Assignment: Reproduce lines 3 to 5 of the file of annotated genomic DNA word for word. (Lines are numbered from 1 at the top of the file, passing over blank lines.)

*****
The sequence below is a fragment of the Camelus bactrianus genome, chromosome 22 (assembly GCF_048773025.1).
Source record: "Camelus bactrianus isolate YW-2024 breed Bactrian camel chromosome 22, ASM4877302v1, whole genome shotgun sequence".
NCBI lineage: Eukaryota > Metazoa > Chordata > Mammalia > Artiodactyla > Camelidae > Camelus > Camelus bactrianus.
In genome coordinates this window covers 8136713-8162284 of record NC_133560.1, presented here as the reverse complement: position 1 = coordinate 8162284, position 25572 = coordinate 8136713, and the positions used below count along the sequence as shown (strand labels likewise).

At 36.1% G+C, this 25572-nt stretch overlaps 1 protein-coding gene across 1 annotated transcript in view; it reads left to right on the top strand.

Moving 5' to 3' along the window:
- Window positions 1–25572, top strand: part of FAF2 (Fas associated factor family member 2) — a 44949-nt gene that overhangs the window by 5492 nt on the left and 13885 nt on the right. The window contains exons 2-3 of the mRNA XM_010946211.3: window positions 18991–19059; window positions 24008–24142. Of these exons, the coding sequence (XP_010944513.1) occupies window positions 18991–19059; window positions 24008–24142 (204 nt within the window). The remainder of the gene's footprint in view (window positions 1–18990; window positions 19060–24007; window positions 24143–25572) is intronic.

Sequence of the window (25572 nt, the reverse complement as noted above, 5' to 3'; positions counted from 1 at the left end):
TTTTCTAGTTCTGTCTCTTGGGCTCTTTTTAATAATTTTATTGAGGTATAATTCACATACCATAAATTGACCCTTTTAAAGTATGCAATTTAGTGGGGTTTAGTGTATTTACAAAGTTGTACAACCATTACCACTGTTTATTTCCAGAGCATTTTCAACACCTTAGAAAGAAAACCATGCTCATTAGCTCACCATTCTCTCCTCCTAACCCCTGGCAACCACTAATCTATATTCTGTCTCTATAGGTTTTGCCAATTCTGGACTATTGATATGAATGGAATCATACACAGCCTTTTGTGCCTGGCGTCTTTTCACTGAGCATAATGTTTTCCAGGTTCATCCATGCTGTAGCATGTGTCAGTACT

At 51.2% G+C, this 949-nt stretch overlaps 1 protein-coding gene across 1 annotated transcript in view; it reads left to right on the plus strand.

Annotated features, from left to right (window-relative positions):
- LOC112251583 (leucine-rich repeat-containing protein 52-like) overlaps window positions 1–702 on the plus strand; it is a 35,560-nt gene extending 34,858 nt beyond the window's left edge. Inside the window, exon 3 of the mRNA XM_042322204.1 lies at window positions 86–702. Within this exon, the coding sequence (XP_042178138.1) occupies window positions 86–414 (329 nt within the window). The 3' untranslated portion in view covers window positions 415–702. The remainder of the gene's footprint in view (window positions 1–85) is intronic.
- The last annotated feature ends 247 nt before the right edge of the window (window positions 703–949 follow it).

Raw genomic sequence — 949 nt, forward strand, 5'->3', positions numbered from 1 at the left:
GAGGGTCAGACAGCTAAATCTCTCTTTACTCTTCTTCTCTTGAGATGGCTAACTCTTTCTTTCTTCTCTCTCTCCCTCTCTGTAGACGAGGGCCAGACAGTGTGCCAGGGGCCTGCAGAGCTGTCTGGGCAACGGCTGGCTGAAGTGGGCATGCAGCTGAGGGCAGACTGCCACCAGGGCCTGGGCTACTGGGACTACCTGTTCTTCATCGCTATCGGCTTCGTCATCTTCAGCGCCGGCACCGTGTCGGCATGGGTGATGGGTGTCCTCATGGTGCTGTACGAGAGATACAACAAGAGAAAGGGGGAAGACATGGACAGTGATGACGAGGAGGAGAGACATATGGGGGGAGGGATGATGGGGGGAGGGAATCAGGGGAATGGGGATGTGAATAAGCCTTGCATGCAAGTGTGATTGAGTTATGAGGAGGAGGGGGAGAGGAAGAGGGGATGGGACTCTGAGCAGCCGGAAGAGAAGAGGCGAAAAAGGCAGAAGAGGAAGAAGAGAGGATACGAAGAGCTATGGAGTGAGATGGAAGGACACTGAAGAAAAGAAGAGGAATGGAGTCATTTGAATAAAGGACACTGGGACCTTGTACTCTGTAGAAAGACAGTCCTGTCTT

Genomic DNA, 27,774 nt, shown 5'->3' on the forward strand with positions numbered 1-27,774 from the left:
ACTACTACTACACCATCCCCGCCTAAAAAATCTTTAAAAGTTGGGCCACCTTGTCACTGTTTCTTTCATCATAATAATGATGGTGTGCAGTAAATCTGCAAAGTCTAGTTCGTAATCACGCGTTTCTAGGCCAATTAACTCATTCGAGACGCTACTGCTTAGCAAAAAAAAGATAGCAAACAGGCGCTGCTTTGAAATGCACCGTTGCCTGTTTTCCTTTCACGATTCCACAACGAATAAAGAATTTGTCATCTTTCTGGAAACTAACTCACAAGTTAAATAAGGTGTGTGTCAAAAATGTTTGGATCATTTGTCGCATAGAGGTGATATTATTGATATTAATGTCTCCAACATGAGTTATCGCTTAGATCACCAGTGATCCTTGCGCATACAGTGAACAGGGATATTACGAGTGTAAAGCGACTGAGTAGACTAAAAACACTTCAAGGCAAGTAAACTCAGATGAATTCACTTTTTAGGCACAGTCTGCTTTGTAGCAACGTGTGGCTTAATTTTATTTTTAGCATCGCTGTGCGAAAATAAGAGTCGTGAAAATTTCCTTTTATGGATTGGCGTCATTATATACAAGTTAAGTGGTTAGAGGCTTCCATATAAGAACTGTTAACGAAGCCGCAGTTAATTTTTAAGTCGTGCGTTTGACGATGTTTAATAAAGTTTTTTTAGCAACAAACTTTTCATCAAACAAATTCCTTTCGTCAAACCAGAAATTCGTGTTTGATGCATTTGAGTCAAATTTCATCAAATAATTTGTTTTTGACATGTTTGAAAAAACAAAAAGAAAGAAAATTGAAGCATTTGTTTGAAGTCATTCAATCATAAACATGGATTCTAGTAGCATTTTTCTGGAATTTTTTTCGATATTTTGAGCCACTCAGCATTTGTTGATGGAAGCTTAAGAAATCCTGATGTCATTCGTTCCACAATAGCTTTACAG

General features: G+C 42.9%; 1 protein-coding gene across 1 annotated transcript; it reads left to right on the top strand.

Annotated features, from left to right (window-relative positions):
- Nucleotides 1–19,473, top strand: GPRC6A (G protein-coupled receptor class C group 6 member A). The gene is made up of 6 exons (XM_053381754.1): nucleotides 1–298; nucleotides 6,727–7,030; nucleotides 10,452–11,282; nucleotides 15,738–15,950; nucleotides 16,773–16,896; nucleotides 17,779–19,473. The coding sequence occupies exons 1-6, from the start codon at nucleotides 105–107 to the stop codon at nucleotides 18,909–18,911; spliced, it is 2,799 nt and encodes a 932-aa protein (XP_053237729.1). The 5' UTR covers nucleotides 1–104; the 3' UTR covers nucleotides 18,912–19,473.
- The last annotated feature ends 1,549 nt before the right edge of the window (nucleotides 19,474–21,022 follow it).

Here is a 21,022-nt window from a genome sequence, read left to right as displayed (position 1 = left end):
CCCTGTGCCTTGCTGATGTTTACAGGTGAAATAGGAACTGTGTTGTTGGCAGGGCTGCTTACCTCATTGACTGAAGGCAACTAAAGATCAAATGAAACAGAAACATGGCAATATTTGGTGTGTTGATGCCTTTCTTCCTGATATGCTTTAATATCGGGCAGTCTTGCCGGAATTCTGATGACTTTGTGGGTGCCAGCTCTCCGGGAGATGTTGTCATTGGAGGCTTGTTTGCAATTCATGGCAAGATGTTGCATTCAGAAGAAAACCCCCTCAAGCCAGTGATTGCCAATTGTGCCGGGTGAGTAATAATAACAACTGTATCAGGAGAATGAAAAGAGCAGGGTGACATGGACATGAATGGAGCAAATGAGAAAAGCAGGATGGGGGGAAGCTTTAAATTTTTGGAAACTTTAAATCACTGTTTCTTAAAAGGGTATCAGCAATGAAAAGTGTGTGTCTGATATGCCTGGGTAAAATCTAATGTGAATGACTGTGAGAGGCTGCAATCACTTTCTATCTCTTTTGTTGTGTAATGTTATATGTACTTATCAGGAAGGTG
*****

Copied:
NCBI lineage: Eukaryota > Metazoa > Chordata > Mammalia > Artiodactyla > Camelidae > Camelus > Camelus bactrianus.
In genome coordinates this window covers 8136713-8162284 of record NC_133560.1, presented here as the reverse complement: position 1 = coordinate 8162284, position 25572 = coordinate 8136713, and the positions used below count along the sequence as shown (strand labels likewise).

At 36.1% G+C, this 25572-nt stretch overlaps 1 protein-coding gene across 1 annotated transcript in view; it reads left to right on the top strand.